In Glatfelter Pulpwood Company v. Commonwealth, No. 62 MAP 2011 (Pa. Jan. 22, 2013), the Supreme Court of Pennsylvania upheld the Commonwealth Court's determination that Glatfelter's sale of timberland used in the production of pulpwood for sale to its parent resulted in apportionable business income. Glatfelter's primary business is the procurement of pulpwood – either from its own timberlands or by purchase from third parties – which Glatfelter sells to its parent for use in its parent's paper mill operations. In 2004, as part of a timberland divestiture plan, Glatfelter sold about a quarter of its Delaware timberlands and distributed the proceeds to its parent. After initially treating the gain as business income on its Pennsylvania Corporate Net Income Tax return, Glatfelter filed an amended return reporting the gain as non-business income allocated to Delaware and requested a refund. Glatfelter paid over $4.5 million of corporate income tax on the sale to Delaware.
The Court held that the gain constituted business income under the plain language of the amended definition because the timberlands were managed as part of Gladfelter's regular trade or business and therefore it was not necessary for the Court to consider whether the disposition was integral to Gladfelter's regular trade or business. The Court placed much weight on the language of the amended statutes, but in doing so it failed to discuss at any length the implications of the General Assembly's comments that the amendments were merely clarifications of existing law. These comments lead one to believe that a disposition treated as a liquidation should still be treated as non-business income. However, the impact of the Glatfelter decision is yet to be determined. Both the Commonwealth Court and the Pennsylvania Supreme Court determined that Glatfelter's timberland sale was not a liquidation but merely a disposition of assets used to produce business income. Accordingly, despite the Court's decision to ignore the pertinent legislative history and expand the business income definition, the question remains whether taxpayers may continue to treat gains from dispositions treated as liquidations as non-business income under Laurel Pipe and Canteen Corp. Until the Court decides a liquidation case, we believe there is a position to treat gains from dispositions treated as liquidations as non-business income.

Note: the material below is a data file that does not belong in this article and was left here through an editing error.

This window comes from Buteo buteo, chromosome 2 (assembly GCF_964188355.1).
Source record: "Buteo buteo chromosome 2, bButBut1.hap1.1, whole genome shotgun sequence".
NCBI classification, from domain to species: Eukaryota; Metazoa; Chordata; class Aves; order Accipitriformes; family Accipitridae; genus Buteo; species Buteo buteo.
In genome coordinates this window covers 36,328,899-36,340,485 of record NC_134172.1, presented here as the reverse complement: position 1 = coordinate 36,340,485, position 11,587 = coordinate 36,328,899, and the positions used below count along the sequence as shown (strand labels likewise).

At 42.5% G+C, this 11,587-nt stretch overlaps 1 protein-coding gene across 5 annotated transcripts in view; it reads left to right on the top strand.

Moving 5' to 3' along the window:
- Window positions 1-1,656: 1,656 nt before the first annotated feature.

It appears taxpayers may be stuck with the result in Glatfelter, at least with respect to non-liquidating dispositions. Unfortunately, we are left without definitive guidance for the proper treatment of gains from partial, complete, and deemed liquidations. Taxpayers should consider this case before filing Corporate Net Income Tax reports or disposing of business assets.
In addition, taxpayers that reported large gains as non-business income assigned to Pennsylvania based on the prior interpretation of the Pennsylvania law should consider whether the expanded definition could result in a refund opportunity under their specific fact pattern.